Part of all this is old news for our readers. World Fishing &Aquaculture for two decades has been drawing attention to the drawbacks of the 'conventional' stock assessment and management practices, and especially those based on simplistic models isolated from non-fishing effects, and on catch quotas. It followed a gallery of dissent of which Dr Jonas Bjarnason and Jon Kristjansson of Iceland, and Dr Gary Sharp and Professor Russ McGoodwin of the USA, were just a few whose voices that had gone unheeded for years.
While NOAA and ICES may use different terminology, both sides of the Atlantic Ocean seem now to appreciate that to become workable, pragmatic and realistic, the ecosystem approach must be about concurrently exploited groups of species, rather than separate single stocks. Also quantified assessments, such as TAC (total allowable catch) and MSY (maximum sustainable yield) would make more sense and are closer to biological realities, when understood as a range of values rather than fixed points often presented in ridiculously precise figures.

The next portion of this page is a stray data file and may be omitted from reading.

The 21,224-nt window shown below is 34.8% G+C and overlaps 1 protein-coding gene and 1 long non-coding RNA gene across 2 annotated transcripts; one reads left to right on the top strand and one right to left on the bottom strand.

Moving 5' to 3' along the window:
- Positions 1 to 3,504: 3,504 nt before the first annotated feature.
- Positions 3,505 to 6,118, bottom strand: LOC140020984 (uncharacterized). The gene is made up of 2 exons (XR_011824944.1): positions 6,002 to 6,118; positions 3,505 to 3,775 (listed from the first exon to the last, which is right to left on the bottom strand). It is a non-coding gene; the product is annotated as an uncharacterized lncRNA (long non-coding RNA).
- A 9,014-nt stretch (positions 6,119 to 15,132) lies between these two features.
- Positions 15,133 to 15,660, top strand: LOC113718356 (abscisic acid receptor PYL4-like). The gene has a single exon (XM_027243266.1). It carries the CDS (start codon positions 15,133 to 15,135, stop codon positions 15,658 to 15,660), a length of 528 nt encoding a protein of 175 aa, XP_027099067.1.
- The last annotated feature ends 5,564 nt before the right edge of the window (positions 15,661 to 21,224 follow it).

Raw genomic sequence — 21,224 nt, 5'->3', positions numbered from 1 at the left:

According to the World Ocean Review 2013, (http://worldoceanreview.com/en/), the marine ecosystem comprises not only of the various fish stocks, but also predators such as marine mammals, birds and predatory fish, as well as prey such as plankton and other species of fish. Some species interact with the fish stocks in other ways – corals are one example, as they form habitats for fish. Ecosystem approach must consider the dynamics of the marine environment, in space, time and character. Climatic and oceanographic trends and fluctuations that have been occurring in the ecosystem throughout history must be taken into account, as well as the relationships between the various species occupying the ecosystem at all stages of their life, as well as all the physical, biological and chemical forces imposed upon habitats by human activities. It must be concerned with all stakeholders, their performance and activities, not only with management of fishing, but also with habitat protection against unreasonable development, coastal and upstream pollution, extraction of various sea-bottom components and of oil, shipping and other traffic, etc.
A shift must come
At least the reality that conventional methodology produces quite a few ineffective and even adverse management steps is now being recognised on both sides of the Atlantic. While most scientists keep working within the old context, they know that sooner or later new paradigms must replace those they have been trained in and used to.